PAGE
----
Despite striking remarks from New York Governor Kathy Hochul that cast doubt on religious neutrality, majority of justices rule to allow mandate on medical workers to continue
This past Monday, December 13, 2021, the Supreme Court denied a request made by a group of medical workers in New York to grant injunctive relief against a state mandate that would require all healthcare personnel to be vaccinated against COVID-19, declining the opportunity to modify the standard it articulated three decades ago in Employment Division v. Smith. The state, then under the governorship of Andrew Cuomo, initially indicated that both medical and religious exemptions to the mandate would be provided.
However, following Cuomo’s resignation on the heels of an investigation into accusations of sexual harassment, the administration of new Governor Kathy Hochul issued a revised version of the proposed mandate, this time making no allowance for religious objections. At a speaking engagement at the Abyssinian Baptist Church in Harlem, Governor Hochul spoke about the vaccine mandate, saying “God gave us [the vaccines] through men and women so we could be delivered from this pandemic. So how can you say no to that? How can you believe that God would give a vaccine that would cause you harm? That is not the truth.” Additionally, at a Q&A session, Governor Hochul said, “We left off [religious exemptions] intentionally… I’m not aware of a sanctioned religious exemption from any organized religion.” Her comments are somewhat strange, in light of the fact that the Court has consistently recognized that the First Amendment’s Free Exercise Clause protects individual belief and practice, irrespective of the practices of institutionally organized religions. Moreover, as the research and testing that resulted in each of the currently-available COVID-19 vaccines depended, in part, on cell lines from aborted fetuses, the applicants for injunctive relief assert that their religious beliefs preclude them from being vaccinated.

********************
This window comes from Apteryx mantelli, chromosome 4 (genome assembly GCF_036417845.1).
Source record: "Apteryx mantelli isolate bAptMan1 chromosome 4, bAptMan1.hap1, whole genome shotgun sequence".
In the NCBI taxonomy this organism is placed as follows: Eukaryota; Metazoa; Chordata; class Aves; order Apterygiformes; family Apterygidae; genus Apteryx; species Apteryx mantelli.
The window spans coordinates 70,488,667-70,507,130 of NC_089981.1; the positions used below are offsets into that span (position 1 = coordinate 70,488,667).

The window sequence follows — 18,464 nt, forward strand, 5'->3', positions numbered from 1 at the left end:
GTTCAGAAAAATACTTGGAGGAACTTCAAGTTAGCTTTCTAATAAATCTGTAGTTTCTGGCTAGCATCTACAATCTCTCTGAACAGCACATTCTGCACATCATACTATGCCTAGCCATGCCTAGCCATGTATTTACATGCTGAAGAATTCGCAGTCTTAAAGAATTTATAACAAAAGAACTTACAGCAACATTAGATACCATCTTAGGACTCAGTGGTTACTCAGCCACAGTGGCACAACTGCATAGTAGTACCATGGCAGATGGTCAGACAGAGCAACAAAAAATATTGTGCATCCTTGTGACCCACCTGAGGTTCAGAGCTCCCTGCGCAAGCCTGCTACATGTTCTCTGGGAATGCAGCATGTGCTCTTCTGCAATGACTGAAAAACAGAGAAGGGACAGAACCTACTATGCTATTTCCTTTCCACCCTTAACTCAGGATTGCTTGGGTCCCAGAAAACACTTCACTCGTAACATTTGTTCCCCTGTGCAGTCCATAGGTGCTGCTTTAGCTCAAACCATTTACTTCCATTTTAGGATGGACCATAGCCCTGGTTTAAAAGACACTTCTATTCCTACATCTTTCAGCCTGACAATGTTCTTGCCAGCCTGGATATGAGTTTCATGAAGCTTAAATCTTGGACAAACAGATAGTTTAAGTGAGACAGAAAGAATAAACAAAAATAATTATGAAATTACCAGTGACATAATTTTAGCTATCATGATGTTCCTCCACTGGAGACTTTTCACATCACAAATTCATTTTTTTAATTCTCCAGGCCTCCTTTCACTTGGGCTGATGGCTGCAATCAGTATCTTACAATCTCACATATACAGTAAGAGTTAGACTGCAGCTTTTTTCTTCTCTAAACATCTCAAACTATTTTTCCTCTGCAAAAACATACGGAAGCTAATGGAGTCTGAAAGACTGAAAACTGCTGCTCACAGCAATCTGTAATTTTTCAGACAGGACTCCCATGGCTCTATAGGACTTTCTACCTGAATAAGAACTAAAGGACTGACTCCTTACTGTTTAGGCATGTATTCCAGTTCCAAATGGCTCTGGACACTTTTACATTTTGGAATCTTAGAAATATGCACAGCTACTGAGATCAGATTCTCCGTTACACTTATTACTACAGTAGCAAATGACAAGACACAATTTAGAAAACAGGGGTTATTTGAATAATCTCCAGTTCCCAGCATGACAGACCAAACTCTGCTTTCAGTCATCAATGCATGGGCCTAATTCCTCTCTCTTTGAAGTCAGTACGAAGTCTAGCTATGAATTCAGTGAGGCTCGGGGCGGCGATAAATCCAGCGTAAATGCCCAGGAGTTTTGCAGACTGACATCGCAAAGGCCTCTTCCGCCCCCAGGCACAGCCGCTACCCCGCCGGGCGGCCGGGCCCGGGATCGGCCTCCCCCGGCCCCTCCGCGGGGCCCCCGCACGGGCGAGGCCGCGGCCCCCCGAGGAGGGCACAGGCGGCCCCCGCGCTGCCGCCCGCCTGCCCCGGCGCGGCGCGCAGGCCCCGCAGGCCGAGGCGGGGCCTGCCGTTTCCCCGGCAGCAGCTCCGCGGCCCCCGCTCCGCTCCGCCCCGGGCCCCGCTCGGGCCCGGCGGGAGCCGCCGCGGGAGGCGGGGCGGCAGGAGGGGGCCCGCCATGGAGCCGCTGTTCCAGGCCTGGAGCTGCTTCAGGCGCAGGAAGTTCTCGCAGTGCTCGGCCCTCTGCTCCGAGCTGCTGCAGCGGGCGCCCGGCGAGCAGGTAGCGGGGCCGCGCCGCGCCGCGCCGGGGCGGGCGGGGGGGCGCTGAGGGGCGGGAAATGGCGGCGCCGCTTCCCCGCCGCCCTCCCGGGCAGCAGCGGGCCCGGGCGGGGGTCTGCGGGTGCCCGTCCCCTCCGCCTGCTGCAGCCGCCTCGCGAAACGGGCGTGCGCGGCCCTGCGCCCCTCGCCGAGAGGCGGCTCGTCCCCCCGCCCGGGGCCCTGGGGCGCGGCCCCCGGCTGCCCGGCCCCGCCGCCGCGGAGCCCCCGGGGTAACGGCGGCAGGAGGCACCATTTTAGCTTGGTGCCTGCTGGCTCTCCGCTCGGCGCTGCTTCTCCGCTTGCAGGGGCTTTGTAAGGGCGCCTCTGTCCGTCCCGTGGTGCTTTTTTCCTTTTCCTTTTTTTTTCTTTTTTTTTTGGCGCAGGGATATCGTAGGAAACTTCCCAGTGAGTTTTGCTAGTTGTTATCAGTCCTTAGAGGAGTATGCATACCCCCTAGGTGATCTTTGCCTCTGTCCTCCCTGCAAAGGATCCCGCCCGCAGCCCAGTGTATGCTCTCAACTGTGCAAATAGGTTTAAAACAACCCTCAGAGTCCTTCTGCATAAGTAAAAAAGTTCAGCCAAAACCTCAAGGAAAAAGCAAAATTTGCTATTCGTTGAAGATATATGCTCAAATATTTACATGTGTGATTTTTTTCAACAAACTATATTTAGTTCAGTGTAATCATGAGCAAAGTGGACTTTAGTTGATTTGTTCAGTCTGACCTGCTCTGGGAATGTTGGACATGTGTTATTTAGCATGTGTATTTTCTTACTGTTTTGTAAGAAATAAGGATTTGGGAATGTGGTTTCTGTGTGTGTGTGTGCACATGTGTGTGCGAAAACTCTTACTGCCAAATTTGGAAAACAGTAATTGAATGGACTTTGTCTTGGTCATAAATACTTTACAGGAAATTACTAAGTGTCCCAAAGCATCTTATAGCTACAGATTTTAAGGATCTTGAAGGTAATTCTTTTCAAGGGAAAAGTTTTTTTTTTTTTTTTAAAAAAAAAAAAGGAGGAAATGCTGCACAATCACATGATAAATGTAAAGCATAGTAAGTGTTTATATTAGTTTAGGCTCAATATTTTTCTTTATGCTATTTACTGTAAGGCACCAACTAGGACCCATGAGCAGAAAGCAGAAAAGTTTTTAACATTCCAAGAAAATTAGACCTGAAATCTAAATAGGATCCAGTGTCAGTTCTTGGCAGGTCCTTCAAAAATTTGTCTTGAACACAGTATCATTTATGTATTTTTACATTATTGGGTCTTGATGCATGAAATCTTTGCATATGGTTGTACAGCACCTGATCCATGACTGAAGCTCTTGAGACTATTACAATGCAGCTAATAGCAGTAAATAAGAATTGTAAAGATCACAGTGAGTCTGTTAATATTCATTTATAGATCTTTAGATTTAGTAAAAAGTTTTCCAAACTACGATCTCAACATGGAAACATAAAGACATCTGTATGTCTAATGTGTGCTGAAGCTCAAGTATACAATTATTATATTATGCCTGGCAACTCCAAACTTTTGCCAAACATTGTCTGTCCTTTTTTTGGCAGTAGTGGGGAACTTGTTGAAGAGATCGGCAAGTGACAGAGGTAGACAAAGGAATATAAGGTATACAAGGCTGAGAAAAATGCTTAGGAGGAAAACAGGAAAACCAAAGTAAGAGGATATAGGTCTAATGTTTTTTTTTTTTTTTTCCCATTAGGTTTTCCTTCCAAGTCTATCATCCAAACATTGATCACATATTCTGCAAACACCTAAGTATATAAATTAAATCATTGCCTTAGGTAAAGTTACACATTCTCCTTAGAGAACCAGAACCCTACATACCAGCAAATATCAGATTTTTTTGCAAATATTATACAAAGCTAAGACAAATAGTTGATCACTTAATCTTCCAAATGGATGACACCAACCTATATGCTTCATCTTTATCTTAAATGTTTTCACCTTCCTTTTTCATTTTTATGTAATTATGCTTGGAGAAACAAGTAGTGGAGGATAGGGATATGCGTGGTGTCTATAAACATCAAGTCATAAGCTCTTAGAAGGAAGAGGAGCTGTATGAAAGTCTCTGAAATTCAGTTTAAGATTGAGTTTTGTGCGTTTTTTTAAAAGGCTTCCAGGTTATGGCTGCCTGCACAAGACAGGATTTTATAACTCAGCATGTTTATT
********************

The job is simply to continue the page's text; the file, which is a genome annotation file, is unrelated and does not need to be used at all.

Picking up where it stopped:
The Court ruled 6-3 against granting the requested relief, with only Justices Neil Gorsuch, Samuel Alito, and Clarence Thomas siding in favor of the applicants. In a dissent of unusual length for a ruling of this sort, Justice Gorsuch (joined by Justice Alito) argued that the Governor’s comments, along with subsequent changes made to New York’s unemployment benefits that would negatively impact any healthcare workers whose jobs were lost due to refusing the vaccine, pose serious questions about the legality of the mandate under the First Amendment: “This record [with respect to the mandate] practically exudes suspicion of those who hold unpopular religious beliefs. That alone is sufficient to render the mandate unconstitutional as applied to these applicants.”
While the Court ruled against the applicants’ request for relief, their rejection of the application does not preclude later challenges. If, for instance, a medical worker who refuses to comply with the mandate loses his or her job, New York could be vulnerable to a subsequent lawsuit.
As we approach the second anniversary of the COVID-19 pandemic, responses by both state and private actors continue to pose questions of legality, and there is little to indicate that they will cease to do so any time soon. We at LRI will continue to provide coverage of major stories as they emerge, and we invite you to continue checking our website and YouTube channel for more content.